Rewarding royalists

3 02 2013

PPT spends quite a lot of time reading stuff about the monarchy from the syrupy and posterior polishing dross that come out daily to the most radical republican material. In this context, it was a bit of a shock when we came across something completely new to us. Or maybe we’ve just not read carefully enough, and readers can tell us.

At something called the Moodie Report, there is a report that made PPT think it was 1922:

His Majesty King Bhumibol of Thailand has bestowed the family name ‘Srivaddhanaprabha’ on Vichai Raksriaksorn (former surname), Group Chairman of King Power Group of Companies in Thailand and owner of UK’s Leicester City Football Club. The auspicious family name granted by His Majesty was published in the Royal Thai Government Gazette.

The report goes on to explain that:

Vichai is next to the tall lad in red (!!)

Vichai is next to the tall lad in red (!!)

In Thailand, royally granted family names have been bestowed particularly on the Monarch’s retainers since the reign of King Vajiravudh (Rama VI, who ruled from 1910 – 1925). It is a tradition of His Majesty to grant surnames to members of the royal family, government officers, and private citizens who have contributed significantly to the good of the country.

PPT knew that when family names were introduced in the 1920s that the king did hand some out to flunkies and retainers. What we didn’t know was that this has been revived.

It is rather fitting that this announcement involves one of the business families that has been more slithery than most in seeking royal recognition. Vichai, one of Thailand’s richest, is thus ecstatic to receive this recognition after 24 years building, appropriately enough, King Power:

“It is our family’s greatest honour to receive this royally granted surname…. The name ‘Srivaddhanaprabha’ conveys positive attributes to the industry and brings prosperity to our family. We have now officially changed our surname since it was published in the Royal Gazette in late 2012….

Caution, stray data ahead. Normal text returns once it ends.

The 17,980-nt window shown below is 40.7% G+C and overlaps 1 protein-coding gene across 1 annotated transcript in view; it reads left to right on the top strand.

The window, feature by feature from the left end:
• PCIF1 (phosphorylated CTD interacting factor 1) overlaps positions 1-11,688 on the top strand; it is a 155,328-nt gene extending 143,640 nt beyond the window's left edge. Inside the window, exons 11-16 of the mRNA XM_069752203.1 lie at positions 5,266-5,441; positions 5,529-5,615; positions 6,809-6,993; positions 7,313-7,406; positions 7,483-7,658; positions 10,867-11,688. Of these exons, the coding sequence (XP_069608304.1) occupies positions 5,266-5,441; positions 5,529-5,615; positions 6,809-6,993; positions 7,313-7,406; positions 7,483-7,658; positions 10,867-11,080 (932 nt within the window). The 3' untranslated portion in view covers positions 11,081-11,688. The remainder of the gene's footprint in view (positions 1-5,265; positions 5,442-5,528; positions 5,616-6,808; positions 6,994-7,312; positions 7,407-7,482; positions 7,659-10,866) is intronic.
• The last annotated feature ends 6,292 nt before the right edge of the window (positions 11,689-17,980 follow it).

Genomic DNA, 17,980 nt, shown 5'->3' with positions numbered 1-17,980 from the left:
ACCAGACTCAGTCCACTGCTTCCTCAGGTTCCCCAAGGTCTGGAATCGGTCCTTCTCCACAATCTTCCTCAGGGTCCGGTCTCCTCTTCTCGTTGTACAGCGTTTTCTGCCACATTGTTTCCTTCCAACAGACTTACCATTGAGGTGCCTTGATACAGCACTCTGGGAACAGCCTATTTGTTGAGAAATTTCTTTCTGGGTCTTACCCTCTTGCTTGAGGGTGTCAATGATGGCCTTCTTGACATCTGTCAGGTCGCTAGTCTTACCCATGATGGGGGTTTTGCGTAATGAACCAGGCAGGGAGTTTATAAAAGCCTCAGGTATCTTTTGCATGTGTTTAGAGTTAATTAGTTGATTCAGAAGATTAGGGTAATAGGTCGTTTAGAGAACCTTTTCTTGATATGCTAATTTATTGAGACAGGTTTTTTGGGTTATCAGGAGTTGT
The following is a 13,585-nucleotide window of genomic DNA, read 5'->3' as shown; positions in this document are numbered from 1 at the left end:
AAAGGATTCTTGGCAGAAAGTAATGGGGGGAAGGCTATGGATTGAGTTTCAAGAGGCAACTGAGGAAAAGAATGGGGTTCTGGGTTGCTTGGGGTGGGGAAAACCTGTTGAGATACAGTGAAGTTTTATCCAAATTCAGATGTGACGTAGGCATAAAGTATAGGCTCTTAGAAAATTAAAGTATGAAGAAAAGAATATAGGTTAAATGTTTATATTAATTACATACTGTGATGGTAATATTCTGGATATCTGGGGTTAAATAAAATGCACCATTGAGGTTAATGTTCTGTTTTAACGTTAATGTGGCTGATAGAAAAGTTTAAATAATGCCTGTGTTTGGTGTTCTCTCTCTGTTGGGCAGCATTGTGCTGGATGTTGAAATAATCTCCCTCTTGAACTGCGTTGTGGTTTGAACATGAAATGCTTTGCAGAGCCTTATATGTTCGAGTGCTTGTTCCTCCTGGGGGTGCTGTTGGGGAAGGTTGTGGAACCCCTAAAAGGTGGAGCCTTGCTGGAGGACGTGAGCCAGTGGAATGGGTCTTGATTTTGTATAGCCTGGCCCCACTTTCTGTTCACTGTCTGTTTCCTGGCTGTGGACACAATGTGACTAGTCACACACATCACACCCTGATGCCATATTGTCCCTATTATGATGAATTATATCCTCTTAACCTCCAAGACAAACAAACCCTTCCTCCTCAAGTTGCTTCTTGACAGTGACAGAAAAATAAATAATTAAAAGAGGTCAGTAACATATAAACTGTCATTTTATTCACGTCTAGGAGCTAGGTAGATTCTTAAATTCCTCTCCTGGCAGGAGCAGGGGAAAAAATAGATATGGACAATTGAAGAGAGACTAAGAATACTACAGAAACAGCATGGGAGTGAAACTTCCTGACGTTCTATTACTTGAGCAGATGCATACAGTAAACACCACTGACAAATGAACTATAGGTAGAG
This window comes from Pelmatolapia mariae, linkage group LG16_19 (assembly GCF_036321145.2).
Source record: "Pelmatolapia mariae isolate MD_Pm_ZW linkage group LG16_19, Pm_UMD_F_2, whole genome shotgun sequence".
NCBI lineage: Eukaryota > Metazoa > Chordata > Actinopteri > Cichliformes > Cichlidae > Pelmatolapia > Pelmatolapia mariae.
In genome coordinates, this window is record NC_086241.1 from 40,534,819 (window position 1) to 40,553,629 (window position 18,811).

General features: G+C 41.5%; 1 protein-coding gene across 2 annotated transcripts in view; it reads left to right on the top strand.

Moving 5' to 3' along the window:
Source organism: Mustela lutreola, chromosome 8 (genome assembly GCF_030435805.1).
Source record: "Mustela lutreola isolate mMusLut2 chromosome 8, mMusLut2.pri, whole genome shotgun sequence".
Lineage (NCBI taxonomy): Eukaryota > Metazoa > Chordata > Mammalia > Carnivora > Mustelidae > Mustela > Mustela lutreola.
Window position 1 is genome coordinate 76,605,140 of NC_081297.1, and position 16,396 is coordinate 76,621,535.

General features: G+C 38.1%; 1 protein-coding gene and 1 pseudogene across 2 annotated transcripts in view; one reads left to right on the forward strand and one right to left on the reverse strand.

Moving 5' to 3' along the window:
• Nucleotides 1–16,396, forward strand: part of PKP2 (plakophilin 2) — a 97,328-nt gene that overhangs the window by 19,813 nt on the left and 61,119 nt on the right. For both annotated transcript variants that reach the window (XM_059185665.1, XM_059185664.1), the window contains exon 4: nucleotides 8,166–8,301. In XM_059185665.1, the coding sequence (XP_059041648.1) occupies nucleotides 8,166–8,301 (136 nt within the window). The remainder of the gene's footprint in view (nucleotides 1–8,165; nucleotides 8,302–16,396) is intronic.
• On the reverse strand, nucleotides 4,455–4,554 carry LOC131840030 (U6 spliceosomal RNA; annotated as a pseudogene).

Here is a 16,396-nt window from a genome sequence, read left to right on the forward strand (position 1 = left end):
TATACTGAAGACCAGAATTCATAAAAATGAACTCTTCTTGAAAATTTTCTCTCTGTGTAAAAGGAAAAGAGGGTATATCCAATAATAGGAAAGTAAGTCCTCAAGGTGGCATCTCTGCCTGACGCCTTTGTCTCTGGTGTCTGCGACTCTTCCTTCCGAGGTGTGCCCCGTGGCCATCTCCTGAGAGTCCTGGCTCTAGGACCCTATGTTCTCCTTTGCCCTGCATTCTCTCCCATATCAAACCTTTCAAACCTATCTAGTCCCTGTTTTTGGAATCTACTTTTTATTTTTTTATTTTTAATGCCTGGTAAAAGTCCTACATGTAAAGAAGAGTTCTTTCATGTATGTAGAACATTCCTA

Royal recognition is usually a reward. We wonder if the reward is political, for in addition to all the polo nonsense for royals and their hangers-on, Vichai has been a political supporter of Newin Chidchob who was so critical to the Abhisit Vejjajiva regime and in opposing red shirts while holding the royal banner high.

Perhaps more significantly, Vichai is credited with having “plagiarized” the (now disgraced) Lance Armstrong and his plastic bracelets in Thailand and made them “Long live the king” bracelets and raised a fortune that he handed over to the palace.

For the Chinese business class in the 1920s, getting a royal family name was a sign of inclusion and acceptance. Today, it must be a fitting reward for a wealthy supporter of the wealthiest.


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7 responses

6 07 2013
Rich, rich, rich II | Political Prisoners in Thailand

[…] might recall that PPT posted on this name change earlier this year. Back then we commented that royal recognition is a reward, and we wondered if […]

6 07 2013
Rich, rich, rich II | Political Prisoners of Thailand

[…] might recall that PPT posted on this name change earlier this year. Back then we commented that royal recognition is a reward, and we wondered if […]

19 09 2018
King Power monopoly assured | Political Prisoners in Thailand

[…] The fabulously wealthy clan with a royally-bestowed family name that own King Power is available here, here and here. […]

19 09 2018
King Power monopoly assured | Political Prisoners of Thailand

[…] The fabulously wealthy clan with a royally-bestowed family name that own King Power is available here, here and here. […]

28 10 2018
King Power helicopter down | Political Prisoners in Thailand

[…] Rewarding royalists considers the fruits of royal posterior polishing. […]

28 10 2018
King Power helicopter down | Political Prisoners of Thailand

[…] Rewarding royalists considers the fruits of royal posterior polishing. […]

28 10 2018
King Power helicopter down I | Political Prisoners in Thailand

[…] Rewarding royalists considers the fruits of royal posterior polishing. […]




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